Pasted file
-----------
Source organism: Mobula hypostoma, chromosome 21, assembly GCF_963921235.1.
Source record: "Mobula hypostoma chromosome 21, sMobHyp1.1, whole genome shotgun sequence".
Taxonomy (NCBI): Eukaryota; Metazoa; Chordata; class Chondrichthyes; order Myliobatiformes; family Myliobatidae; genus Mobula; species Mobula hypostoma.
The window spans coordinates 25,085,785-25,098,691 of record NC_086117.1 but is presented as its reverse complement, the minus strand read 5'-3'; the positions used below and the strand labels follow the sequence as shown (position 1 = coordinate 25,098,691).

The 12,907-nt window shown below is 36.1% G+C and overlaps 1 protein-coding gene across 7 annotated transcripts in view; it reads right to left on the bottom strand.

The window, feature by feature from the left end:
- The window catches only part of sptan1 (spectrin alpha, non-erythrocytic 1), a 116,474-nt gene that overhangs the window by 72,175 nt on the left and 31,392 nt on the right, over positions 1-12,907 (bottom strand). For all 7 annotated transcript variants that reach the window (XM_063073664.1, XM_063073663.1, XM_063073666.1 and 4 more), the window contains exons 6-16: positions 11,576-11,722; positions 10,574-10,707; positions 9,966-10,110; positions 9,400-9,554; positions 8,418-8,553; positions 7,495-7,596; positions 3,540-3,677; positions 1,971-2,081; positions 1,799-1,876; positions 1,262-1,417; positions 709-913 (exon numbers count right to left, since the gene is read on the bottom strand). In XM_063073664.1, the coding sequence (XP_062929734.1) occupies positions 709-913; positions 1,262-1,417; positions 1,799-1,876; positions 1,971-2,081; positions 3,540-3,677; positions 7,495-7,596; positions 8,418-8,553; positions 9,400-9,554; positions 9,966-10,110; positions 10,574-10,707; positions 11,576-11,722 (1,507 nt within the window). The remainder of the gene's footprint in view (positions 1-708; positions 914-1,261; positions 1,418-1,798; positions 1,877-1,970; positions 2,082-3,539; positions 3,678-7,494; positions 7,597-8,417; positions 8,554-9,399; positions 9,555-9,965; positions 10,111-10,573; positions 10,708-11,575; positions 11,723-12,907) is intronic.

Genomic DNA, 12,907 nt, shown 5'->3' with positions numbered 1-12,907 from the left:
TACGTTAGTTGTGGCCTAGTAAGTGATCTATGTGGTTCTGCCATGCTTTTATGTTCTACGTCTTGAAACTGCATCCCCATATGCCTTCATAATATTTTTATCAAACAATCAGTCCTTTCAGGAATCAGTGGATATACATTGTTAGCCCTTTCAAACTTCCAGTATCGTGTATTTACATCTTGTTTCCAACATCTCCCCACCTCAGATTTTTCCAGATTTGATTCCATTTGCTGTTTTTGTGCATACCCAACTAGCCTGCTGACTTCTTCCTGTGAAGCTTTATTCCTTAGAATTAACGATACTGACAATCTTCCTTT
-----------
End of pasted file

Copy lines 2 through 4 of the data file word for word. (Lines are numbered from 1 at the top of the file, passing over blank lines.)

Source record: "Mobula hypostoma chromosome 21, sMobHyp1.1, whole genome shotgun sequence".
Taxonomy (NCBI): Eukaryota; Metazoa; Chordata; class Chondrichthyes; order Myliobatiformes; family Myliobatidae; genus Mobula; species Mobula hypostoma.
The window spans coordinates 25,085,785-25,098,691 of record NC_086117.1 but is presented as its reverse complement, the minus strand read 5'-3'; the positions used below and the strand labels follow the sequence as shown (position 1 = coordinate 25,098,691).